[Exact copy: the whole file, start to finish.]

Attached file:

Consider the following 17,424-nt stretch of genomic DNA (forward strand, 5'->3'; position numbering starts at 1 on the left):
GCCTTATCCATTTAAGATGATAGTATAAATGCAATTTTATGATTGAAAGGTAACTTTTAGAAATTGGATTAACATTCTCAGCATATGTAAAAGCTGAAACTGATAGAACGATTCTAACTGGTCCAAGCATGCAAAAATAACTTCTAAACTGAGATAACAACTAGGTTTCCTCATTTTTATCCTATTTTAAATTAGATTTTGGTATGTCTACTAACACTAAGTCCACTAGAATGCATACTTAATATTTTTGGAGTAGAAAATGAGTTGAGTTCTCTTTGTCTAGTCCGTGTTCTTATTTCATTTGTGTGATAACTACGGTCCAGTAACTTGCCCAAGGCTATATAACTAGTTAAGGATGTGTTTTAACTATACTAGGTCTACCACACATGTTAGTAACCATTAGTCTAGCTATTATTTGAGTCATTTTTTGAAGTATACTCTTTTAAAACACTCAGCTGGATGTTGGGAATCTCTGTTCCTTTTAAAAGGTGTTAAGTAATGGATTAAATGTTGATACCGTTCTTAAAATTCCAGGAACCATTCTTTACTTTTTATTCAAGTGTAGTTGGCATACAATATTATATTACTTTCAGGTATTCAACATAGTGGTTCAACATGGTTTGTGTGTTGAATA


Consider the following 17,424-nt stretch of genomic DNA (forward strand, 5'->3'; position numbering starts at 1 on the left):
GCCTTATCCATTTAAGATGATAGTATAAATGCAATTTTATGATTGAAAGGTAACTTTTAGAAATTGGATTAACATTCTCAGCATATGTAAAAGCTGAAACTGATAGAACGATTCTAACTGGTCCAAGCATGCAAAAATAACTTCTAAACTGAGATAACAACTAGGTTTCCTCATTTTTATCCTATTTTAAATTAGATTTTGGTATGTCTACTAACACTAAGTCCACTAGAATGCATACTTAATATTTTTGGAGTAGAAAATGAGTTGAGTTCTCTTTGTCTAGTCCGTGTTCTTATTTCATTTGTGTGATAACTACGGTCCAGTAACTTGCCCAAGGCTATATAACTAGTTAAGGATGTGTTTTAACTATACTAGGTCTACCACACATGTTAGTAACCATTAGTCTAGCTATTATTTGAGTCATTTTTTGAAGTATACTCTTTTAAAACACTCAGCTGGATGTTGGGAATCTCTGTTCCTTTTAAAAGGTGTTAAGTAATGGATTAAATGTTGATACCGTTCTTAAAATTCCAGGAACCATTCTTTACTTTTTATTCAAGTGTAGTTGGCATACAATATTATATTACTTTCAGGTATTCAACATAGTGGTTCAACATGGTTTGTGTGTTGAATA